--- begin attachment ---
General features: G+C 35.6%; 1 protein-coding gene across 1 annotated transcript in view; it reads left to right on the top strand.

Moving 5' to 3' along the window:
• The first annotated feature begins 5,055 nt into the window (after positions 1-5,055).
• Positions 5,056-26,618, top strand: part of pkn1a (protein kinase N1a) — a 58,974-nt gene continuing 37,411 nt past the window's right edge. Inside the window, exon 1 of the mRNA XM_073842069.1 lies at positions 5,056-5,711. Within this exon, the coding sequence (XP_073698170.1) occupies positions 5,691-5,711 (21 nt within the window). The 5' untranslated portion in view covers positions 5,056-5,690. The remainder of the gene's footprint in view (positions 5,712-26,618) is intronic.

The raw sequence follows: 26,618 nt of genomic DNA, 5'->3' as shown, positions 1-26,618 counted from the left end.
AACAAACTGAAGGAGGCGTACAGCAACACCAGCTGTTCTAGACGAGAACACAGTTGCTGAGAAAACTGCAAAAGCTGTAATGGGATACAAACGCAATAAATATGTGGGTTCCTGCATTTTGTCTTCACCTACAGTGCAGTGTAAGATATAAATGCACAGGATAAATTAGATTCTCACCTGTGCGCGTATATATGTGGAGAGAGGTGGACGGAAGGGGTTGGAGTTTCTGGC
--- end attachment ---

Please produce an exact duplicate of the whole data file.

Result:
General features: G+C 35.6%; 1 protein-coding gene across 1 annotated transcript in view; it reads left to right on the top strand.

Moving 5' to 3' along the window:
• The first annotated feature begins 5,055 nt into the window (after positions 1-5,055).
• Positions 5,056-26,618, top strand: part of pkn1a (protein kinase N1a) — a 58,974-nt gene continuing 37,411 nt past the window's right edge. Inside the window, exon 1 of the mRNA XM_073842069.1 lies at positions 5,056-5,711. Within this exon, the coding sequence (XP_073698170.1) occupies positions 5,691-5,711 (21 nt within the window). The 5' untranslated portion in view covers positions 5,056-5,690. The remainder of the gene's footprint in view (positions 5,712-26,618) is intronic.

The raw sequence follows: 26,618 nt of genomic DNA, 5'->3' as shown, positions 1-26,618 counted from the left end.
AACAAACTGAAGGAGGCGTACAGCAACACCAGCTGTTCTAGACGAGAACACAGTTGCTGAGAAAACTGCAAAAGCTGTAATGGGATACAAACGCAATAAATATGTGGGTTCCTGCATTTTGTCTTCACCTACAGTGCAGTGTAAGATATAAATGCACAGGATAAATTAGATTCTCACCTGTGCGCGTATATATGTGGAGAGAGGTGGACGGAAGGGGTTGGAGTTTCTGGC